Taking Time to Listen: An Opinion on Introverts and the Arts
by Kristine Rominski
I will bet that in your creative work you’ve encountered people who are quite different from you. Always a challenge. Perhaps, if you are like me, “different” equals more expressive, more talkative, louder. These more outgoing colleagues have more connections and receive more opportunities in their field – but mostly, to you, they seem to be good at getting more.
It’s no secret that society favors extroversion and extroverts. The recent, and paradoxical, success of self-professed introvert Susan Cain makes this point in her book and TED Talk about introverts, and makes another very important one: we should take time to listen to introverts. As Cain says, “There’s zero correlation between being the best talker and having the best ideas.” In the arts, this natural bias can prevent introverts from opportunities, and potentially from encounters with greatness. The topic of introversion in the arts – especially music, since it’s what I practice – has special interest to me, and I can’t help but wonder how it may help and hinder success in the field. Already in my career I am noticing certain advantages my open and gregarious colleagues’ experience in comparison to that of quieter and more reserved people. We all know that having the most words is not the same as having the best ideas, that the loudest and fastest player is not the same as the best, and the most prolific writer is not necessarily the greatest – so why is what they’re receiving much more accolade?
Music, like all art, is a subjective experience. Opinions differ, and we all accept that truth. Yet all too often it seems that opinion tends to tilt in the direction of the person who makes the most noise about their work, garnering success and attention by force of personality perhaps more than by force of artistic accomplishment. The reserved musician or artist, by contrast, faces a danger in their reluctance to share every single performance or achievement because they feel that the actual art – the painting, the novel, or the musical piece — must be deserving of attention. A deep passion is required to share this private slice of life’s work, and the creator of that art must deem the work to be at the highest level, and not just present themselves for the high of being in the spotlight.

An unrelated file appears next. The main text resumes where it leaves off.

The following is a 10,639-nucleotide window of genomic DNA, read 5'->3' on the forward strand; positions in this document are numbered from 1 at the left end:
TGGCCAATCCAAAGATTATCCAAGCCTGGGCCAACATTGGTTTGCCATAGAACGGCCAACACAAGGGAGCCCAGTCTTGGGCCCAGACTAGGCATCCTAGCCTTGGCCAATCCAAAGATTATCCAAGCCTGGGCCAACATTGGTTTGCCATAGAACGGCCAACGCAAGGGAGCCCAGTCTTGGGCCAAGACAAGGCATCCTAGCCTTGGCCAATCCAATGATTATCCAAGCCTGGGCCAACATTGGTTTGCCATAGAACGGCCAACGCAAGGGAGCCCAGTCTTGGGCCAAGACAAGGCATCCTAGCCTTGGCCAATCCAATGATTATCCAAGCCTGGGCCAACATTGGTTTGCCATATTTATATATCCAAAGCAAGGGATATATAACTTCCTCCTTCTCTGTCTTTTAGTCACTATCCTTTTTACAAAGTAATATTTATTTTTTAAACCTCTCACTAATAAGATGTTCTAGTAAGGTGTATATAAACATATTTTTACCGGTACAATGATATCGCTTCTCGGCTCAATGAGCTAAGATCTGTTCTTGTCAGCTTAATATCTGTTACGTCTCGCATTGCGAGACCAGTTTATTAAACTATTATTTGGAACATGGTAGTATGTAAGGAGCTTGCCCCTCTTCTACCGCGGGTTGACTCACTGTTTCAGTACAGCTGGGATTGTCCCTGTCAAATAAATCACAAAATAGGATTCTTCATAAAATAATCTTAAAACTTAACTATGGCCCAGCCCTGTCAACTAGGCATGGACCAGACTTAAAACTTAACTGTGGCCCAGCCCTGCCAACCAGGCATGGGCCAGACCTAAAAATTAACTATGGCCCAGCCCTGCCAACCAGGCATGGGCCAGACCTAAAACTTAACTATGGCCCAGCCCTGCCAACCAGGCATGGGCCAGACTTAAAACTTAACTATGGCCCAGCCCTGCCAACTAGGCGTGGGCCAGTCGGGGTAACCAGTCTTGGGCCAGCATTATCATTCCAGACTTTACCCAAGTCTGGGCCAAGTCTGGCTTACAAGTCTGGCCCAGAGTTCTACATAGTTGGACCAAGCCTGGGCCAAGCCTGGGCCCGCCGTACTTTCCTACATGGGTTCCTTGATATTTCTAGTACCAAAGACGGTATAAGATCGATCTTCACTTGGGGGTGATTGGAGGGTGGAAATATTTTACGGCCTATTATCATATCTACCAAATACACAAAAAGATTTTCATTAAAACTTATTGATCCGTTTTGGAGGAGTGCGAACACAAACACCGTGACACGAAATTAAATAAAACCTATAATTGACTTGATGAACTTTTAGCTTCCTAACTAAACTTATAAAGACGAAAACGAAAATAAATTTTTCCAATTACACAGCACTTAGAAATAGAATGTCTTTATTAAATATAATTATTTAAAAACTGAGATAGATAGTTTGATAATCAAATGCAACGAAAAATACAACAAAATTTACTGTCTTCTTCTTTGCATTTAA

Being a musician places me in a unique position. Making music fulfills my creative needs and is constantly challenging. Much of my time is spent in conflict with my own quiet nature because much of the presentation of my work is largely done in groups. Within these groups the necessity to be overly friendly, make connections, and contribute musical ideas is overwhelming to the point where the effort to be heard over other’s ideas is not worth it. And while to the normal person contributing thoughts and putting on a smile may seem obvious and easy and natural, to a person who is not so open with their thoughts, these actions thrust them into a position of vulnerability and discomfort.
This leads to a compelling question: How much art is hidden because the creator is too introverted? We may be missing the best work in some fields because an introvert has been too silent, perhaps too humble or too critical of themselves and their output. I wonder if we have to wait for another Emily Dickinson scenario to discover works of great breadth and brilliance. Emily produced hundreds of poems, but only ever published a handful – and did not seem motivated to even publish those few.
Sometimes excellence does rise to the top of the given field. However, in today’s world of social media, the pressure to self-promote at any and all hours of the day seems constant, and this apparent narcissicism of the social media age – which to others might just be extroversion – might just get in the way of artistry. Perhaps if the will to self-promote supersedes the work itself, then it could impede progress of artistic expression to its highest state. Our age, with its fascination with the cult of personality, may lose precious opportunities and work if it does not take the time, patience, and silence required for those of us who speak a little more softly.